Abstract

Website fingerprinting allows a local, passive observer monitoring a web-browsing client’s encrypted channel to determine her web activity. Previous attacks have shown that website fingerprinting could be a threat to anonymity networks such as Tor under laboratory conditions. However, there are significant differences between laboratory conditions and realistic conditions. First, in laboratory tests we collect the training data set together with the testing data set, so the training data set is fresh, but an attacker may not be able to maintain a fresh data set. Second, laboratory packet sequences correspond to a single page each, but for realistic packet sequences the split between pages is not obvious. Third, packet sequences may include background noise from other types of web traffic. These differences adversely affect website fingerprinting under realistic conditions. In this paper, we tackle these three problems to bridge the gap between laboratory and realistic conditions for website fingerprinting. We show that we can maintain a fresh training set with minimal resources. We demonstrate several classification-based techniques that allow us to split full packet sequences effectively into sequences corresponding to a single page each. We describe several new algorithms for tackling background noise. With our techniques, we are able to build the first website fingerprinting system that can operate directly on packet sequences collected in the wild.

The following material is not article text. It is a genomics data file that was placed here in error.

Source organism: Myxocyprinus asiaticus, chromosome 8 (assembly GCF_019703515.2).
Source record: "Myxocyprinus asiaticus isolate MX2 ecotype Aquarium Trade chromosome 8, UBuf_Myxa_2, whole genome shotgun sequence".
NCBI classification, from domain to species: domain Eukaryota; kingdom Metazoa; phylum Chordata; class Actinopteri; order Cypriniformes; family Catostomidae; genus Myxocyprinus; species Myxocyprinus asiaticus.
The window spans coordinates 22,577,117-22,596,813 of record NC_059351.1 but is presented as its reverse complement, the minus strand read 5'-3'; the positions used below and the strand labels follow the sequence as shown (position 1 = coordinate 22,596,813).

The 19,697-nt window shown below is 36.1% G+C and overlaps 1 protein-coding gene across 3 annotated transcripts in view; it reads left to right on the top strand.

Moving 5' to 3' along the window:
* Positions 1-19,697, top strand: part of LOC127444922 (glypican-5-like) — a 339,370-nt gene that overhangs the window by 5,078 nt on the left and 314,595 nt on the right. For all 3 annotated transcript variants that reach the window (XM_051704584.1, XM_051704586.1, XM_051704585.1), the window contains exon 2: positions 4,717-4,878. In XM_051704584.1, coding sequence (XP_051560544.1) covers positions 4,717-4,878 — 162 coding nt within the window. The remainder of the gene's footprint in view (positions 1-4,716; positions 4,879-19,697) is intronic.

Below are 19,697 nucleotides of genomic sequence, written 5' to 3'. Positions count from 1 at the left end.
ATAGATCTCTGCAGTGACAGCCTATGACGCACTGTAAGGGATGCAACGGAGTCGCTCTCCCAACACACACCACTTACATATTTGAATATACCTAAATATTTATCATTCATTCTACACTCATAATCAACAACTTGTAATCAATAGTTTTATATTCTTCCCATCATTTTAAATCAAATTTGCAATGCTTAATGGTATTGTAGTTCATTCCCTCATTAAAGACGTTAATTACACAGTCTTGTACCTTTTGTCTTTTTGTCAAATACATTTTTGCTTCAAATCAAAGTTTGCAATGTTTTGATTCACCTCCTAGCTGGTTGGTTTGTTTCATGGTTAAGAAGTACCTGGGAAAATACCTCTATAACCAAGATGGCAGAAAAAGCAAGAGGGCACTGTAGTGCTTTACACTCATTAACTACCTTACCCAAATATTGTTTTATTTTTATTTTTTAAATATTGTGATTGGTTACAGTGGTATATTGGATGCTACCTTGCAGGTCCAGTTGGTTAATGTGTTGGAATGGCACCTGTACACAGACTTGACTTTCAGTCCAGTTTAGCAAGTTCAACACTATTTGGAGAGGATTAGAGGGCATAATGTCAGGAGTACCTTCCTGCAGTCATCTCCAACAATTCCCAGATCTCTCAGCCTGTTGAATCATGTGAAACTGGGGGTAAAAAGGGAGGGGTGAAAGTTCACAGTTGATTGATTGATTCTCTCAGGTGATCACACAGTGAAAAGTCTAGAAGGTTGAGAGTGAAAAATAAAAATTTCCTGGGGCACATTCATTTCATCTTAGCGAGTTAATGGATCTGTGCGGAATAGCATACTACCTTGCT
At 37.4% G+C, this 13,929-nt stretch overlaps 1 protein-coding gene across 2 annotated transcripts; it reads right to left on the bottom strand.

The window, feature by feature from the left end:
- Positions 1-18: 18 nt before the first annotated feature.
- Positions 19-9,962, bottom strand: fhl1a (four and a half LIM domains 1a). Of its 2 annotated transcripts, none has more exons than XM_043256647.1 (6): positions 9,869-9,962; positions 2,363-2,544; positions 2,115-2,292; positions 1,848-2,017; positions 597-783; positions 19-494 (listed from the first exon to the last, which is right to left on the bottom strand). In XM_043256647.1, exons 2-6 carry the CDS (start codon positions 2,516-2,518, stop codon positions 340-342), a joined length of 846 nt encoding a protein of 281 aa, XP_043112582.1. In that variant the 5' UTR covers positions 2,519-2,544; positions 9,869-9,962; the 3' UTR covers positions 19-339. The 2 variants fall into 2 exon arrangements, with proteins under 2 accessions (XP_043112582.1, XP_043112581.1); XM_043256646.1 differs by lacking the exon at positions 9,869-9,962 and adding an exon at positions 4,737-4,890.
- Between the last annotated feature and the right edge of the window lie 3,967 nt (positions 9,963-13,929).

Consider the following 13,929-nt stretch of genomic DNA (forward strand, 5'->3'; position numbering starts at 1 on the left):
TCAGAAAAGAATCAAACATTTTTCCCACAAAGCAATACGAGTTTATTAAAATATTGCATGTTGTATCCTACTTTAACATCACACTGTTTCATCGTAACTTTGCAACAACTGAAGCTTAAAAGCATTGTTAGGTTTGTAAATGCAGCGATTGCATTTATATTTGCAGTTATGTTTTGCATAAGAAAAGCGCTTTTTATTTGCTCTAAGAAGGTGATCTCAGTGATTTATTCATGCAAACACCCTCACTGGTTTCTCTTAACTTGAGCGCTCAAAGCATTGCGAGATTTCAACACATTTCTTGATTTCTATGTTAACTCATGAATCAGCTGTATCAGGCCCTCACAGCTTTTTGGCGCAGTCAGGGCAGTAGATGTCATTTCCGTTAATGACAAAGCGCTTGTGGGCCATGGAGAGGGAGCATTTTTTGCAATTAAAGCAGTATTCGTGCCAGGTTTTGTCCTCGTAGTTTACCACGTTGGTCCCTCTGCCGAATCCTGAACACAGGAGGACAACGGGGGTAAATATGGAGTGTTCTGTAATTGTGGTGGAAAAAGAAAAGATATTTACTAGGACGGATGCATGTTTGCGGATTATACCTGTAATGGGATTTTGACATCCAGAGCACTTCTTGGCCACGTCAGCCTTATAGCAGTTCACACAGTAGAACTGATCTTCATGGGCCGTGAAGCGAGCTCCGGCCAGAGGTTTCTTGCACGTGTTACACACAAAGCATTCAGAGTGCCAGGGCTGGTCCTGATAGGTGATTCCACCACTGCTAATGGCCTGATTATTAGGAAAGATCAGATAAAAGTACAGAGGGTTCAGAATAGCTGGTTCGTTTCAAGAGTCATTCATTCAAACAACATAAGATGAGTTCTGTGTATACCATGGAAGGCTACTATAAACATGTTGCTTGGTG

Abstract

Censorship circumvention is often characterized as a cat-and-mouse game between a nation-state censor and the developers of censorship resistance systems. Decoy routing systems offer a solution to censor- ship resistance that has the potential to tilt this race in the favour of the censorship resistor by using real connections to unblocked, overt sites to deliver censored content to users. This is achieved by employing the help of Internet Service Providers (ISPs) or Autonomous Systems (ASes) that own routers in the middle of the net- work. However, the deployment of decoy routers has yet to reach fruition. Obstacles to deployment such as the heavy requirements on routers that deploy decoy router relay stations, and the impact on the quality of service for customers that pass through these routers have deterred potential participants from deploying existing systems. Furthermore, connections from clients to overt sites often follow different paths in the upstream and downstream direction, making some existing designs impractical. Although decoy routing systems that lessen the burden on participating routers and accommodate asymmetric flows have been proposed, these arguably more deployable systems suffer from security vulnerabilities that put their users at risk of discovery or make them prone to censorship or denial of service attacks. In this paper, we propose a technique for supporting route asymmetry in previously symmetric decoy routing systems. The resulting asymmetric solution is more secure than previous asymmetric proposals and provides an option for tiered deployment, allowing more cautious ASes to deploy a lightweight, non-blocking relay station that aids in defending against routing-capable adversaries. We also provide an experimental evaluation of relay station performance on off-the-shelf hardware and additional security improvements to recently proposed systems.